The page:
He claims to be hungover, as he waves away any attempts to discuss any issues that are even vaguely important. He uses my first name constantly. “Can’t you see, Alex, that you’re giving me the old third degree with the capability of a Chinese water torturer — which I accept is very much your job on behalf of the good readers of The Critic — but it is also my god-given right as a true-born Englishman not to answer them?” That he was, famously, born in America is not alluded to. If this is what the Netflix series is going to be like, I can foresee the share price falling even more rapidly than his trousers.
In despair, I resort to asking him various quickfire yes or no questions, in the hope he will be less evasive. Does he believe that lockdown was necessary? (In countless Telegraph columns, he wrote emotively about how “we were kept in Samson-like bondage, in the darkness of our homes, whether they be mansions or hovels, and it was time for Mrs May to show some divine mercy and fling a little light on our predicament”, or similar words to that effect.) A great grin comes over his face. “All things can be necessary, Alex, but it depends whether they’re wise or not.” Does he now regret backing Brexit? The grin stays. “I believe that Brexit offers many opportunities, whether or not the government has the good sense to take them is another matter.” Why did he vote for Remain? “I don’t believe that my personal actions in the sanctity of the ballot box five and a half years ago are of any particular interest to your good readers.” I am tempted to respond that he chose to divulge this information to the millions of readers of his Telegraph column, but refrain.
Any attempt to ask him about his personal life is met with benign stonewalling. What is marriage to Dua Lipa like? “Wonderful, wonderful. Such an inspirational woman.” And how does he feel about the recent revelations of his fourth illegitimate child? “Alex, you and I both know that the papers will print any old codswallop and bunkum and balderdash if it sells copies. I sit at home and benignly take no notice of such piles of piffle.” Is it a relief not to have any financial worries any more? He smiles with what seems genuine happiness at this point, but then obfuscates again. “I lost my debit card the other day, and it was a dickens of a job to convince the bank that I was who I said I was. Perhaps nobody recognises me any more!” Given that he is one of the most famous — or infamous — men in Britain, I smile politely and do not dignify this obvious falsehood with an answer.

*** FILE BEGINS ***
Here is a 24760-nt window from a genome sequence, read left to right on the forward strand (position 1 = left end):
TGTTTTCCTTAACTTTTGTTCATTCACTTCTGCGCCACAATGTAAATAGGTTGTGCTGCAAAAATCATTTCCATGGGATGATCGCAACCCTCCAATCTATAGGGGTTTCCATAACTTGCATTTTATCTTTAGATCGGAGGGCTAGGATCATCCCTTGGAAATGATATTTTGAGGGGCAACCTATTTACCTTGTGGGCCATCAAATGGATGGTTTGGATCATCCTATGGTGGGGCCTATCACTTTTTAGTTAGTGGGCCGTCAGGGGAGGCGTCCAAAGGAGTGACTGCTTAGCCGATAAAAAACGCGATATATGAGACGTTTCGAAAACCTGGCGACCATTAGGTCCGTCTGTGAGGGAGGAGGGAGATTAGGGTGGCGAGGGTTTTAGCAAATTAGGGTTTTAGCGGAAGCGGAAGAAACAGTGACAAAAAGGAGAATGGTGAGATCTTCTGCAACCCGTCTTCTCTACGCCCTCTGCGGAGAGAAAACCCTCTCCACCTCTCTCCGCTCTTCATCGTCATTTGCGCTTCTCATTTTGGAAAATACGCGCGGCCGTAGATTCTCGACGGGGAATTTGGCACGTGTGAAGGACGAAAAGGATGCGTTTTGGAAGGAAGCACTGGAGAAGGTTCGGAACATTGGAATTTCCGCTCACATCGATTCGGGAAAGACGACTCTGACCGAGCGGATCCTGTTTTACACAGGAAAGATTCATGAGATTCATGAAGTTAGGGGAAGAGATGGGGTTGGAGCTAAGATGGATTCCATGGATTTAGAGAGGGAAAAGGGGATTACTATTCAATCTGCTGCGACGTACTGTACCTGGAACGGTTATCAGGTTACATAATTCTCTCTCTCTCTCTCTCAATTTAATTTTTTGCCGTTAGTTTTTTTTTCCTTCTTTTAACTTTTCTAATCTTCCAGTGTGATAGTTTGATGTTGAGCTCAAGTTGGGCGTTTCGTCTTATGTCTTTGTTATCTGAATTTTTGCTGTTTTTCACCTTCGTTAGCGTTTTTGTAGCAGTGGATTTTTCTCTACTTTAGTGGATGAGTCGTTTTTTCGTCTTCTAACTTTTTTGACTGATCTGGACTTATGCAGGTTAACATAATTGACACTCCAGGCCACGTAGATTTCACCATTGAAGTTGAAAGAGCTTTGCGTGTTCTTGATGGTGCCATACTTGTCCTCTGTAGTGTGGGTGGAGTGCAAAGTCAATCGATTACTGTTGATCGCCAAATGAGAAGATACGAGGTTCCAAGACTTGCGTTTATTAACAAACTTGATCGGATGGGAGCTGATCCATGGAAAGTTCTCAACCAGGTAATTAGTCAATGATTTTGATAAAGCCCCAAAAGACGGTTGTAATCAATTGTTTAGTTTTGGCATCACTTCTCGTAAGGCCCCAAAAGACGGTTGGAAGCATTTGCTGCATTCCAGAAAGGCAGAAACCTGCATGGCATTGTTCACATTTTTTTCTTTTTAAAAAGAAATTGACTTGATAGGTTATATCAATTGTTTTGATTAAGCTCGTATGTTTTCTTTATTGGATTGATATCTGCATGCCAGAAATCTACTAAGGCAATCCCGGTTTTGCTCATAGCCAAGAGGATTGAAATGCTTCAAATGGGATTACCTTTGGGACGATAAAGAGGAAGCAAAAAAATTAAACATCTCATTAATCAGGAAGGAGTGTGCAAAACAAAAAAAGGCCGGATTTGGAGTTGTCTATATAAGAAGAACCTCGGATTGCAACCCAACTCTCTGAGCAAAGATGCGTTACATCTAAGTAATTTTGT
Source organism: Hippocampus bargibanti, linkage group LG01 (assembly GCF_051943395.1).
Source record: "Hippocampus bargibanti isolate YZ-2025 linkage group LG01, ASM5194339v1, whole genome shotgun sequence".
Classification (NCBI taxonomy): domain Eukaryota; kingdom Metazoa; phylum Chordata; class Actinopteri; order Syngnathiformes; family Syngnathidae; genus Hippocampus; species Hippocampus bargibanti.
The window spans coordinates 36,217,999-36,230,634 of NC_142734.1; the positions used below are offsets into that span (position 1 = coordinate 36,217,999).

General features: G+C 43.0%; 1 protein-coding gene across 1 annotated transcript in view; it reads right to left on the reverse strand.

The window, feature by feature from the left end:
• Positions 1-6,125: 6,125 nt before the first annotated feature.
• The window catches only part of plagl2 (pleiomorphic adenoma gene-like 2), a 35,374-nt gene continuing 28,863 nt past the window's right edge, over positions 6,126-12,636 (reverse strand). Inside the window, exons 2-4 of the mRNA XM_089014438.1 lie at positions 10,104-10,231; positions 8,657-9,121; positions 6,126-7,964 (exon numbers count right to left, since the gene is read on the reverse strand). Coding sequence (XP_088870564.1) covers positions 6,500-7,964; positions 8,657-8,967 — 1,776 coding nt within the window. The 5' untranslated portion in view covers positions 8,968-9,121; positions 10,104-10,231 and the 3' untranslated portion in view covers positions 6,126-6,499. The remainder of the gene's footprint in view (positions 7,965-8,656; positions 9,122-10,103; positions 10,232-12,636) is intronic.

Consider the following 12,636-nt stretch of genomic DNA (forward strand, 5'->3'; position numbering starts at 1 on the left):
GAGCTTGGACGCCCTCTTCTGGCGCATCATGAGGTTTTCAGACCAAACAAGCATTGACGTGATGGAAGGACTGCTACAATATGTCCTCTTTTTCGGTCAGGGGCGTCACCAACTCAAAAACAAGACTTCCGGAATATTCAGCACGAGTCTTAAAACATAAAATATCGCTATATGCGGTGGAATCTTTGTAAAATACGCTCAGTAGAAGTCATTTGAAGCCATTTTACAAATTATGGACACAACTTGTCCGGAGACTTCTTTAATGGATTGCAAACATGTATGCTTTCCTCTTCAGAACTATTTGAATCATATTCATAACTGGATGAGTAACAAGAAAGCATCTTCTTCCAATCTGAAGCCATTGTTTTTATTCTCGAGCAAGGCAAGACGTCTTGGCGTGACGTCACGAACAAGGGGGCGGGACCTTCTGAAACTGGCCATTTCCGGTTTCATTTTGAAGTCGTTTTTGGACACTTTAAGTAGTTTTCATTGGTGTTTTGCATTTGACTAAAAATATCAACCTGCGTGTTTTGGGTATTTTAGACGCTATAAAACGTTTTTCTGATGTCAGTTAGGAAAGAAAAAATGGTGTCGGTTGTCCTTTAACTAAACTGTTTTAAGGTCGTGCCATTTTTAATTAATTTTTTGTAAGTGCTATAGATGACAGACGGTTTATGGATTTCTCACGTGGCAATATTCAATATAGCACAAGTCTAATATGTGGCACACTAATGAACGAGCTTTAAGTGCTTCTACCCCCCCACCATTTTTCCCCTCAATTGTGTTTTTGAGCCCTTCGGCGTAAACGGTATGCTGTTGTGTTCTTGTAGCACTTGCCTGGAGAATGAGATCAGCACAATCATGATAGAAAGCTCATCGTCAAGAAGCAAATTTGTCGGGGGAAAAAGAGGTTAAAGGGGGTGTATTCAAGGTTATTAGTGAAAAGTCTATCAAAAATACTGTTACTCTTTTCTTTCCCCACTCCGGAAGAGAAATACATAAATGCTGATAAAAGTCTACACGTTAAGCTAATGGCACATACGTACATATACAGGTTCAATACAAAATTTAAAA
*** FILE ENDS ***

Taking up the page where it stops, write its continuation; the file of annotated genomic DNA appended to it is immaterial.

“I have nightmares about it sometimes. Global pandemics; a third world war”
One of the blondes re-enters. “Five minutes.” As we still have fifteen on the clock, I have been conned out of half an hour, but Johnson seems delighted by this premature end to his inqusition. “Give me your best shot then, sir, I implore you!” In desperation, I ask the most obvious, prosaic question that I can think of. “You’re often cited as “the best Prime Minister that Britain never had.” Do you have any regrets about leaving politics?”
Somewhat to my surprise, he doesn’t laugh it off, but instead looks pensive, for the first time in our meeting. “There’s a divinity which shapes our ends, rough-hew them how we will. I have the awful feeling, Alex, that if I had been Prime Minister, that something would have gone very, very badly wrong indeed. I have nightmares about it sometimes. A third world war; police investigations of No 10; opinion poll ratings going through the floor. I awake fearing I will be smothered by colleagues thrusting cakes at me — bizarre stuff. It would have been, to coin a phrase, a very, very bad business.”
He stands up, extends a hand and looks me in the eye. “That’s not to say that I haven’t played the old “I wonder if…” game. Of course I have. But I think it’s fair to say, given everything, that things have turned out rather better than they would have done otherwise.” And with that, the great survivor marches out of the room, waving a cheerful hand, as if he’d just seen an old chum for a catch-up. “And tell your editor I say hi, and that I don’t bear him any ill will about that disgraceful hatchet job on me!”
Which one, I want to say. But Alexander “Boris’ Johnson has disappeared, leaving nothing but Jammie Dodger crumbs, an undrunk cup of tea and a Cheshire Cat grin in his wake.